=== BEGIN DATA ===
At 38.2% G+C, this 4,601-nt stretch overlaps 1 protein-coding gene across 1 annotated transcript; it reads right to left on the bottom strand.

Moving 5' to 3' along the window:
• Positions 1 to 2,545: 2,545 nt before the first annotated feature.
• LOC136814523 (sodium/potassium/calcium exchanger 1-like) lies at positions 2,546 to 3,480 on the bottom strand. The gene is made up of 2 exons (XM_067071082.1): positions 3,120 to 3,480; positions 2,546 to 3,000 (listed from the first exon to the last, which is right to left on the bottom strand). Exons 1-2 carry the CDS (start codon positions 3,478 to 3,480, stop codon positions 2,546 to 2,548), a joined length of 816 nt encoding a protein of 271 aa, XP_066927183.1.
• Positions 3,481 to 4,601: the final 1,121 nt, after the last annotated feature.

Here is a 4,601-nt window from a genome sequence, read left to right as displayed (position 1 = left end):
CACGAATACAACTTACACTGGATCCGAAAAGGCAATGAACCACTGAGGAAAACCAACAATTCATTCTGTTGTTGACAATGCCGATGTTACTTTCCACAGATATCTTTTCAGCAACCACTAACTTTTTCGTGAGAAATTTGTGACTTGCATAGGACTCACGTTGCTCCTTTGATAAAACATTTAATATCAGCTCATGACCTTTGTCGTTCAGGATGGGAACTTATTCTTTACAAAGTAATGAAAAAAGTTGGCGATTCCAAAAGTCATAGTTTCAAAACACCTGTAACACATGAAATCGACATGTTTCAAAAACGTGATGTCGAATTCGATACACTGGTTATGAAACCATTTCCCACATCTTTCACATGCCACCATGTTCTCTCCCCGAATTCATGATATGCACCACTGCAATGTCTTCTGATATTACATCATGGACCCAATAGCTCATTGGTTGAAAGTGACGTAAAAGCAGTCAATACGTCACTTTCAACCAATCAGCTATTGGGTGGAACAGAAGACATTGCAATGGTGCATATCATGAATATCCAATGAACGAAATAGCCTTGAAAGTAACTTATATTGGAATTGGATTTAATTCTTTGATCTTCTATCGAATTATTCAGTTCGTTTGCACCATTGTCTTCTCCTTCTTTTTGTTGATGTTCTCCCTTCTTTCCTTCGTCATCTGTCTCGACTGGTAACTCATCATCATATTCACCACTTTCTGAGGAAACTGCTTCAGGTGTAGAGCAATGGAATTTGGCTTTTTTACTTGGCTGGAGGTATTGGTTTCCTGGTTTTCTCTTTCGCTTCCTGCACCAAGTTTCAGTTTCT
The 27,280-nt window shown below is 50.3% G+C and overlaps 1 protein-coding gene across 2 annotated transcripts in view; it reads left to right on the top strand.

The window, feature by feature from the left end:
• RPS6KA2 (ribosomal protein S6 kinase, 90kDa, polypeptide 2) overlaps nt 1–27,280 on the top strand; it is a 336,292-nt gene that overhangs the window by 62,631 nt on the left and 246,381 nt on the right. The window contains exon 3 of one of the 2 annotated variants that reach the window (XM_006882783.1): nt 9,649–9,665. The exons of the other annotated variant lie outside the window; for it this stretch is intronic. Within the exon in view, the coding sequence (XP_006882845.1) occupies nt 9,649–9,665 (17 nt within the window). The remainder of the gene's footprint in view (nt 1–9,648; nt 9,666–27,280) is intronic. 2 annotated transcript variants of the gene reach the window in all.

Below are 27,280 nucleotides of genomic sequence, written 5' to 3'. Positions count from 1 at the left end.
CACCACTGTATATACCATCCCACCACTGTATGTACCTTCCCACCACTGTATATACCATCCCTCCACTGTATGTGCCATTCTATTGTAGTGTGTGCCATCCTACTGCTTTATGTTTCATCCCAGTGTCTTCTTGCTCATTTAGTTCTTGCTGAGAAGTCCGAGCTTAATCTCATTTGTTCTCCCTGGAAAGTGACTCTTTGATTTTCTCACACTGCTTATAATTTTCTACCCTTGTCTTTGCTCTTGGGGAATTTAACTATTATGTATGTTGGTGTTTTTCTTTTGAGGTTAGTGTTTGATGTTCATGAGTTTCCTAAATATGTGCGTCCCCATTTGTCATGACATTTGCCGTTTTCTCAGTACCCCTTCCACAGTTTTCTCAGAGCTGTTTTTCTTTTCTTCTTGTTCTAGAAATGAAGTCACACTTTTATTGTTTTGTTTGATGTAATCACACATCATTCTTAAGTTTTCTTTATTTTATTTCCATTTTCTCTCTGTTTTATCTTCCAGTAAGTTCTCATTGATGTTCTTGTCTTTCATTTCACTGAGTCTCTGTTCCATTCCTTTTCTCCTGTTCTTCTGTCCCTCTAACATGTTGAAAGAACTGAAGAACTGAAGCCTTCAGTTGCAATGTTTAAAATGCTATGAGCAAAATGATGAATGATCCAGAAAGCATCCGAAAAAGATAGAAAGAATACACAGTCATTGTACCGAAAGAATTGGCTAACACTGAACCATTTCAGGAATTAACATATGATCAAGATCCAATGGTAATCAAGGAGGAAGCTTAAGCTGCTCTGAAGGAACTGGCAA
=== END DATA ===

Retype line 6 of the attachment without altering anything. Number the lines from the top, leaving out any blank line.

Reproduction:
Here is a 4,601-nt window from a genome sequence, read left to right as displayed (position 1 = left end):